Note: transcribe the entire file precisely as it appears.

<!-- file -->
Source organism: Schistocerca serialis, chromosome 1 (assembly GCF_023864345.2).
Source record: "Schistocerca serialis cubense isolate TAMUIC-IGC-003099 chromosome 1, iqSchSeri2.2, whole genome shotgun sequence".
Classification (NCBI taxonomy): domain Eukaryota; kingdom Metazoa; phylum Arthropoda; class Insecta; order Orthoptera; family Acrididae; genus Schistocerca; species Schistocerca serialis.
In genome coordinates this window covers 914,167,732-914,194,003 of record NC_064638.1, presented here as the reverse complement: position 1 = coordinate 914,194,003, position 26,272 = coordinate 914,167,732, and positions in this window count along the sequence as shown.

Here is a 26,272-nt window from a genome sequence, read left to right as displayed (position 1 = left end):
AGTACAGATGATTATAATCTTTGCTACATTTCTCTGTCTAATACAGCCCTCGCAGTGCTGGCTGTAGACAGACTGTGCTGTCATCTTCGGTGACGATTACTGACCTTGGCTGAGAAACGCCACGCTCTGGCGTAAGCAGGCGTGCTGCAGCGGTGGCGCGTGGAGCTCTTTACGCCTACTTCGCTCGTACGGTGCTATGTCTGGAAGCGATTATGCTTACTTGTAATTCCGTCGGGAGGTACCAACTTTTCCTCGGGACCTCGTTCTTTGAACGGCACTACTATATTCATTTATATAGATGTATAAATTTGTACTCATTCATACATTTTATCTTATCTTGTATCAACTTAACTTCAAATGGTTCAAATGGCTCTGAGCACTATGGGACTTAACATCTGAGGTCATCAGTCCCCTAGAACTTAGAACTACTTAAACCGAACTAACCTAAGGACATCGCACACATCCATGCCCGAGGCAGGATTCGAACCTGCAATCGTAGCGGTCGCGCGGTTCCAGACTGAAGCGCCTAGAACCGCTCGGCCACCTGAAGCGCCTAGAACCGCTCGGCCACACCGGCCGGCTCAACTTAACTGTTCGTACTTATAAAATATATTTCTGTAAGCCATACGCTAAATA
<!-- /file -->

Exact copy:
Source organism: Schistocerca serialis, chromosome 1 (assembly GCF_023864345.2).
Source record: "Schistocerca serialis cubense isolate TAMUIC-IGC-003099 chromosome 1, iqSchSeri2.2, whole genome shotgun sequence".
Classification (NCBI taxonomy): domain Eukaryota; kingdom Metazoa; phylum Arthropoda; class Insecta; order Orthoptera; family Acrididae; genus Schistocerca; species Schistocerca serialis.
In genome coordinates this window covers 914,167,732-914,194,003 of record NC_064638.1, presented here as the reverse complement: position 1 = coordinate 914,194,003, position 26,272 = coordinate 914,167,732, and positions in this window count along the sequence as shown.

Here is a 26,272-nt window from a genome sequence, read left to right as displayed (position 1 = left end):
AGTACAGATGATTATAATCTTTGCTACATTTCTCTGTCTAATACAGCCCTCGCAGTGCTGGCTGTAGACAGACTGTGCTGTCATCTTCGGTGACGATTACTGACCTTGGCTGAGAAACGCCACGCTCTGGCGTAAGCAGGCGTGCTGCAGCGGTGGCGCGTGGAGCTCTTTACGCCTACTTCGCTCGTACGGTGCTATGTCTGGAAGCGATTATGCTTACTTGTAATTCCGTCGGGAGGTACCAACTTTTCCTCGGGACCTCGTTCTTTGAACGGCACTACTATATTCATTTATATAGATGTATAAATTTGTACTCATTCATACATTTTATCTTATCTTGTATCAACTTAACTTCAAATGGTTCAAATGGCTCTGAGCACTATGGGACTTAACATCTGAGGTCATCAGTCCCCTAGAACTTAGAACTACTTAAACCGAACTAACCTAAGGACATCGCACACATCCATGCCCGAGGCAGGATTCGAACCTGCAATCGTAGCGGTCGCGCGGTTCCAGACTGAAGCGCCTAGAACCGCTCGGCCACCTGAAGCGCCTAGAACCGCTCGGCCACACCGGCCGGCTCAACTTAACTGTTCGTACTTATAAAATATATTTCTGTAAGCCATACGCTAAATA